Faking it

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Oh dear. The Olympic Games may change some aspects of China’s international image, but they won’t be doing anything to counter the country’s reputation for fakery.

And on a somewhat bigger scale than the usual ripped-off Adidas sneakers or Prada bags, or $1.00 DVD’s. It turns out that the Opening Ceremony of the Olympic Games itself was faked.

Parts of it, anyway. Remember the cute little girl in a red dress who sang while the Chinese flag was being brought into the stadium at the beginning? Lin Maoke is indeed as sweet as she looked on television, but that wasn’t her voice you heard. She was lip synching to a recording of another little girl called Yang Peiyi.

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Organizers resorted to this subterfuge in the name of “national interest,” the general Music Designer of the Opening Ceremony explained in a radio interview two days ago with the Beijing People’s Broadcasting Station.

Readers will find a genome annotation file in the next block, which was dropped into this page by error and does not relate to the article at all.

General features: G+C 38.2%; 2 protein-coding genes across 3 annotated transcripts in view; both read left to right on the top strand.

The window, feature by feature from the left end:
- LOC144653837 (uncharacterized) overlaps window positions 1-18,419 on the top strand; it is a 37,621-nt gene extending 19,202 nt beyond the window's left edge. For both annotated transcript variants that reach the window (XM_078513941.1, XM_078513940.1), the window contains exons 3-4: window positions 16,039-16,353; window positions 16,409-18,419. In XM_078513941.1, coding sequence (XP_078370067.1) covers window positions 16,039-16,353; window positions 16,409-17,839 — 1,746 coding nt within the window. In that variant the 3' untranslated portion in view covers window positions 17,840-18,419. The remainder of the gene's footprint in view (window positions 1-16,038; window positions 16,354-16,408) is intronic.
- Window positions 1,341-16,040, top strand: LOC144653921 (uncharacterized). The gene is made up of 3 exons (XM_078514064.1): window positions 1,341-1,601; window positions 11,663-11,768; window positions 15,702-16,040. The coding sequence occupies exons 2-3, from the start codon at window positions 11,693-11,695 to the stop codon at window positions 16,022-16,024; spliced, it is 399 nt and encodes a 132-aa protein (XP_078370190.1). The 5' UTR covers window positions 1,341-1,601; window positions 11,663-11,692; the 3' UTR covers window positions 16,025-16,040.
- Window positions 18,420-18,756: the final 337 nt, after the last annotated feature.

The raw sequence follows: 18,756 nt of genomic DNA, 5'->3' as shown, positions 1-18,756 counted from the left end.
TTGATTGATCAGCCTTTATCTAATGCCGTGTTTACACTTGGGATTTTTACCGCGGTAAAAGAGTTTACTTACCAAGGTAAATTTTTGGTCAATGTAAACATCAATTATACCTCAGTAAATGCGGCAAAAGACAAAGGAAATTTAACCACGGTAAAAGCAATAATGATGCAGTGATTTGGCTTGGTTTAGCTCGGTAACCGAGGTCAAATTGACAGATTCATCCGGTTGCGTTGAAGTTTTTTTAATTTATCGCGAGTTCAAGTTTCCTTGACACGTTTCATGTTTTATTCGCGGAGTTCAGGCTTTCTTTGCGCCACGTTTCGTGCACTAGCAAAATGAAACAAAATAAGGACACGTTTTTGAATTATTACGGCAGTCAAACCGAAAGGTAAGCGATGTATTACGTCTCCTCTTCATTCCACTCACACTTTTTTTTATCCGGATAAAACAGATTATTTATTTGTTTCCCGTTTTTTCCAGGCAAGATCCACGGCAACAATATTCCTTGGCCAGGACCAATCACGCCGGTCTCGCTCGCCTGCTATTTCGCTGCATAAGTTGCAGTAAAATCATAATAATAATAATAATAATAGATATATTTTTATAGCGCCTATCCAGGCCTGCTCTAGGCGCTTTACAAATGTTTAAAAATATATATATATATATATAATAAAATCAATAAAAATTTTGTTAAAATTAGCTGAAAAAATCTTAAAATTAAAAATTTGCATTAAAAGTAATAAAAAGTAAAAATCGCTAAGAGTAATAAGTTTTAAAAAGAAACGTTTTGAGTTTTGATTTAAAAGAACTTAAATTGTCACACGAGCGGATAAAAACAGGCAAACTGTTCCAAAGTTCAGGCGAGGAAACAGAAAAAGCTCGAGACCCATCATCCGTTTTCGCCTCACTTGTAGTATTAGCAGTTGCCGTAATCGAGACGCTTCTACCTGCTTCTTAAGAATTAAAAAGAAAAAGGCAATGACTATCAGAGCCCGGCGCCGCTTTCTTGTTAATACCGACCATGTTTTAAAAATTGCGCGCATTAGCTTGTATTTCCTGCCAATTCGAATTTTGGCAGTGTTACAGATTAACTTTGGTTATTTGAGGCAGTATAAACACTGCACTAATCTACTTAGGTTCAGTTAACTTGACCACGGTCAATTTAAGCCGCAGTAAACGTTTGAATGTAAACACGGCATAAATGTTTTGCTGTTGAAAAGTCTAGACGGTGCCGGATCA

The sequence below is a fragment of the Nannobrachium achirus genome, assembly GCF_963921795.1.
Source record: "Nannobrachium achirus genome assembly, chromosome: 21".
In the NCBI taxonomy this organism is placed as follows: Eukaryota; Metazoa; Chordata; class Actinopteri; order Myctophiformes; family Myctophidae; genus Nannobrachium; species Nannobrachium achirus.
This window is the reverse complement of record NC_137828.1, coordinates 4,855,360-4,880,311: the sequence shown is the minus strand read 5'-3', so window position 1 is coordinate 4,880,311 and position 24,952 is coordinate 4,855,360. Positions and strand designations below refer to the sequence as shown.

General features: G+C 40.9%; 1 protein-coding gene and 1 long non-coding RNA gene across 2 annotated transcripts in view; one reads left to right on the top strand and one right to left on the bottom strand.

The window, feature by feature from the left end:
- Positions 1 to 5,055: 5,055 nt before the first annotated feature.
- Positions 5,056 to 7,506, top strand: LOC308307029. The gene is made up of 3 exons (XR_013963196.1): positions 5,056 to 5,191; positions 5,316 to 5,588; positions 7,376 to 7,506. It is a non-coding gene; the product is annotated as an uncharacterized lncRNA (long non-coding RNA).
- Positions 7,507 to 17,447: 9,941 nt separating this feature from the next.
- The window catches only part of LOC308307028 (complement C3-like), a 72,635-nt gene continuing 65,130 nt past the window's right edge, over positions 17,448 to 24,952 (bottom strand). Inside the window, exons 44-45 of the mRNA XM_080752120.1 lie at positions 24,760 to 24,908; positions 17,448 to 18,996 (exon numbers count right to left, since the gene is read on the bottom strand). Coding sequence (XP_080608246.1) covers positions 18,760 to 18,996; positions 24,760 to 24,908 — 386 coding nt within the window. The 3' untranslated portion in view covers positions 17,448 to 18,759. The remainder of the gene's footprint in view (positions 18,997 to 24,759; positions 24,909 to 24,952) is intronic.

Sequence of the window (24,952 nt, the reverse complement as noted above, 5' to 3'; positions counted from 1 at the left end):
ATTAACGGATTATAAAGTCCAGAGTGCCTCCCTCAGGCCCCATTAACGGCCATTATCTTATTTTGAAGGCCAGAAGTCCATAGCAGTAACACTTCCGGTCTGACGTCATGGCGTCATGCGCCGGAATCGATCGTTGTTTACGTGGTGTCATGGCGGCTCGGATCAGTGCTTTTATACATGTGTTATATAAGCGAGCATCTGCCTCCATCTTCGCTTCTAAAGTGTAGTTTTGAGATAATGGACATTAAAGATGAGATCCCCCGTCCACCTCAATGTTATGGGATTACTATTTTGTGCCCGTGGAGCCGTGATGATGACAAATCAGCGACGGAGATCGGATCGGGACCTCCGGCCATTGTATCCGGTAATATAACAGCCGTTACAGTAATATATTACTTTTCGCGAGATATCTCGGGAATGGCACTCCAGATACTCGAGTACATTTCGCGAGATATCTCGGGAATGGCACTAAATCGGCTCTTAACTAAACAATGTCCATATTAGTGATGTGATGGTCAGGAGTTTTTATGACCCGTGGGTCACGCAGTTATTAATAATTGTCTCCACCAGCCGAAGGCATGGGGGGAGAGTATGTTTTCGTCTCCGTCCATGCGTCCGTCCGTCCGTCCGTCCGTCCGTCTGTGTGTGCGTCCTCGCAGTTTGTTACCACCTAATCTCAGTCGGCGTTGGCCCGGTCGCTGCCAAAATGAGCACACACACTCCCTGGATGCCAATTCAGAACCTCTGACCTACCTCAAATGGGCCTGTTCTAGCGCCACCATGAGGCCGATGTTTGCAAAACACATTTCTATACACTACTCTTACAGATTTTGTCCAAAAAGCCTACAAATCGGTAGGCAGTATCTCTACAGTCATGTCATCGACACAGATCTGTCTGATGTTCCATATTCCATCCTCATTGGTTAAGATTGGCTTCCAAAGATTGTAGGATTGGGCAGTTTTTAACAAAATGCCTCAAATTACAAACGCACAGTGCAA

“It is the image of our national music, national culture,” Chen Qigang said.

The trouble was that Lin Maoke was the prettier of the two girls, but a Politburo member no less (one of the top nine men in the Chinese government hierarchy) attending a rehearsal ruled that her voice was not good enough.

Yang Peiyi, however, was not pretty enough, in the eyes of the ceremony’s director. So he gave her voice to little Lin Maoke.

That way, according to Mr. Chen, “we have a perfect voice and a perfect image ... the two combined together.”

As the Chinese stretch for “flawless” in every sphere, they are not averse to a bit of jiggery-pokery.

Another spectacular element of the Opening Ceremony was the march of 29 footprints in the sky, flashing in fireworks above Beijing. I saw them, because I was outside the Bird’s Nest stadium. But spectators inside watching on a screen, and one billion people around the world watching on TV, actually saw computer-generated graphics instead, because organizers didn’t think they would be able to film the real thing properly. Only the last footprint, visible from the camera positions inside the stadium, made it into the broadcast.

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